It can be a thoughtless comment or it can be something that’s a little bit of a tender spot for you, and they press your buttons, but if you think of them as being a friend for pressing your buttons and then look at what buttons are being pressed, you can turn it around as a positive. We are all connected and we are all here to help each other on the path, some of it might turn out to be a negative function.

But if it’s pressed out buttons in the first place then there is something we are uncertain of in ourselves that has allowed us to react, if we didn’t react we would be clear and it wouldn’t worry us, when it does worry us we can think ok there’s something to look at here, that’s how I do it anyway.”

There are different types of criticism just as there are of people, how do we tell the difference from positive and negative and stay on track with our goals?

“We focus on ourselves and stop comparing with others or listening to others too much, when someone gives us positive criticism that comes from love, you know it, you just feel it resonate that they are really wanting to help, but when we see something coming from anger you know they are in distain with themselves, then you think, no, that’s coming from their ego, it’s not coming from their higher self or the connected self, so we won’t worry about that too much.”

I asked Annie for her take on why we have become so self-centred and afraid of extending the hand of friendship and help to each other, why do we seem to be lacking in community spirit?

“I think the financial pressures and such are pushing everyone into survival mode and that people are concentrating on getting themselves and their family’s through, sort of like there’s not enough time for everyone else. I think we’ve just lost that community spirit you were talking about, and that’s a shame and it’s also a hope for my book, that we start to open to those possibility’s.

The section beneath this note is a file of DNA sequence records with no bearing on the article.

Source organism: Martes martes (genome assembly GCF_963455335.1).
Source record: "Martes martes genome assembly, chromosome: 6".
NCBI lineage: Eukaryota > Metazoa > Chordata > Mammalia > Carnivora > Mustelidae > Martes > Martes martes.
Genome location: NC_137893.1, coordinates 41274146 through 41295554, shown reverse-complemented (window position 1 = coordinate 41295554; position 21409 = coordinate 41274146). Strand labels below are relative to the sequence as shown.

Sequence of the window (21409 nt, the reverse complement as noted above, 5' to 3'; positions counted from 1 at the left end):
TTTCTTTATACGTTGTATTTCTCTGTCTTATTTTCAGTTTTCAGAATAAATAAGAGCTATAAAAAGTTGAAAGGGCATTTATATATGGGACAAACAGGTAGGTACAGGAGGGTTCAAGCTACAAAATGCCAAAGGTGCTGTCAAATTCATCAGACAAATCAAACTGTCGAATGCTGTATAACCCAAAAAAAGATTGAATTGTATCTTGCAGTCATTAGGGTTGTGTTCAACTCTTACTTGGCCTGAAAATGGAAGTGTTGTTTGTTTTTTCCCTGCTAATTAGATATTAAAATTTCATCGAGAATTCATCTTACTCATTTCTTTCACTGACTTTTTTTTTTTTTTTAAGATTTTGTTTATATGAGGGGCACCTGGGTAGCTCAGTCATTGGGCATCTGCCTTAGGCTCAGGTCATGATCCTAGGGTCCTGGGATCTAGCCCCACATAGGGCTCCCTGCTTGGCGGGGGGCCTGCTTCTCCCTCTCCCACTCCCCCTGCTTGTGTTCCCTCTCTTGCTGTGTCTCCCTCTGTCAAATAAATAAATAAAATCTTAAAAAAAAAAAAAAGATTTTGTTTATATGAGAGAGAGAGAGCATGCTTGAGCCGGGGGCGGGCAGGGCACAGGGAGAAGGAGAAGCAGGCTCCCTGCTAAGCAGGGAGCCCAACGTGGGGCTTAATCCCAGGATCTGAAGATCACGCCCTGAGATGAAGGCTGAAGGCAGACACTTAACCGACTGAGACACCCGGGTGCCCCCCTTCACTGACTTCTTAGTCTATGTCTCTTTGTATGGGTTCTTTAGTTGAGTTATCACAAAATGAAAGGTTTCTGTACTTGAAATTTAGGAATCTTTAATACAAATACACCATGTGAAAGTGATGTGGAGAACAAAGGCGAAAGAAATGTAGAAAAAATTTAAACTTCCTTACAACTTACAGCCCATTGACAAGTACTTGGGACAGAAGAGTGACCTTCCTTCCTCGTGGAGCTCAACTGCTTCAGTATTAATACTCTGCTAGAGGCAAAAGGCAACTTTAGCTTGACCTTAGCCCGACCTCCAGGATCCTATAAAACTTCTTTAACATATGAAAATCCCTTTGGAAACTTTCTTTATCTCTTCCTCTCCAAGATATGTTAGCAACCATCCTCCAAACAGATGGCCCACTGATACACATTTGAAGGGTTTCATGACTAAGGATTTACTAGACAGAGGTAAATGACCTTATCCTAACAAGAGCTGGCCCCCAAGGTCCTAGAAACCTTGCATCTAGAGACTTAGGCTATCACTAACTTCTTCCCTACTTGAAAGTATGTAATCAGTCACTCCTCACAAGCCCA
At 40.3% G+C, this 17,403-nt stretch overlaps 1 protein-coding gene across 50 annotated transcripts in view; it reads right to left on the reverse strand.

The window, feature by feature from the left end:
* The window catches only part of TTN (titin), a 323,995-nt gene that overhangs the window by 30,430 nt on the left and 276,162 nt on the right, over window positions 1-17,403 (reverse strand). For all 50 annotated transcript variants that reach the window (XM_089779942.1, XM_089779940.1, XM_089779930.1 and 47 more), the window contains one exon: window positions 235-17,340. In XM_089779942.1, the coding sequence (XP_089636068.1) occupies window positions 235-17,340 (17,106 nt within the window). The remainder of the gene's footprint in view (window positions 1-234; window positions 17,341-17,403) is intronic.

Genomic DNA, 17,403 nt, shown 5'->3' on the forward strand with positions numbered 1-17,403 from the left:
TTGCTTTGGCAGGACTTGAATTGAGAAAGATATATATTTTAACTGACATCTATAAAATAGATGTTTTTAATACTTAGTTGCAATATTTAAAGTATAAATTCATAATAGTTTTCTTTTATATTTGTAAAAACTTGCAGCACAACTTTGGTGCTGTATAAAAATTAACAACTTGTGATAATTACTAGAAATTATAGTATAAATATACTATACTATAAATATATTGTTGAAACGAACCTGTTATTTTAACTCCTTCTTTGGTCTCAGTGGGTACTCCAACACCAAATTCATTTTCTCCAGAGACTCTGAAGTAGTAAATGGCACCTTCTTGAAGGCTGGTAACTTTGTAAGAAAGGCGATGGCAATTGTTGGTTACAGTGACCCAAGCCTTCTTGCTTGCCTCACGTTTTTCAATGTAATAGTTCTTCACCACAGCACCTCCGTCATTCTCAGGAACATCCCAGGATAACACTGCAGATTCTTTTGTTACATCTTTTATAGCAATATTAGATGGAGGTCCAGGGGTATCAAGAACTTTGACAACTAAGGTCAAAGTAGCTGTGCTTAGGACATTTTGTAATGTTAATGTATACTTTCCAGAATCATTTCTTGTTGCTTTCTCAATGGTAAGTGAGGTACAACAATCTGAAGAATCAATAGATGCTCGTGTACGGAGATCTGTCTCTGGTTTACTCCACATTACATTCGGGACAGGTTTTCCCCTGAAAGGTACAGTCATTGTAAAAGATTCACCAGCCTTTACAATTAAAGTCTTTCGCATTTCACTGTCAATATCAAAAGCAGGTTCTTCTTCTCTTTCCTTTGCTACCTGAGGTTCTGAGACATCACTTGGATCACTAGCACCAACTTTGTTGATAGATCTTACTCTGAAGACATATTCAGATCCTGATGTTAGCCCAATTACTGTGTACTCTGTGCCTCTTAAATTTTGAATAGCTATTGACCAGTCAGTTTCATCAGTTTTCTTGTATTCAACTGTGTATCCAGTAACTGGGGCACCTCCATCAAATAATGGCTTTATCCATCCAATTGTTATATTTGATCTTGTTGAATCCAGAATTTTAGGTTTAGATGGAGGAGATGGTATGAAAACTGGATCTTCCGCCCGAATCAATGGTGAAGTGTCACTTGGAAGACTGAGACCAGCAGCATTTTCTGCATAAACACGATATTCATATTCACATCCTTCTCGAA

Bit by bit I think people have shut down their hearts to cope and people have been hurt, so the easiest thing to do when your hurt is shut down, and that’s what I say in the book as well, that’s what Riki helped me with. It was like six steel gates across my heart opening up and I thought I’m never going to close those gates again.

I remember when I lived in Melbourne, I was walking down a busy road at peak hour traffic at night, and there was a lady sitting in the gutter, I just walked past her thinking she’s had too much to drink, as I got past there was some little instinct going no, that’s not someone who’s drunk that’s someone who needs your help, so I went back and she was having a small heart attack.

So it’s taking the judgment off things too, we’re not responding as good human beings should respond, we’ve been conditioned a lot to not respond as well. It’s about making an individual choice that I’m going to respond and being a practitioner that’s what we are doing all the time.”

Change is really our own choice and if we want to open our hearts and lives to the infinite possibilities that living in a more contented and caring world can give us, then Our World Our Choice is the book to open to start us on the path.

Fiona Hammond is a journalist who graduated from the John Morris journalism academy. Fiona lives on the south coast of NSW Australia and writes human interest stories and opinions, about gardening, sustainability, fishing, the environment and our planet.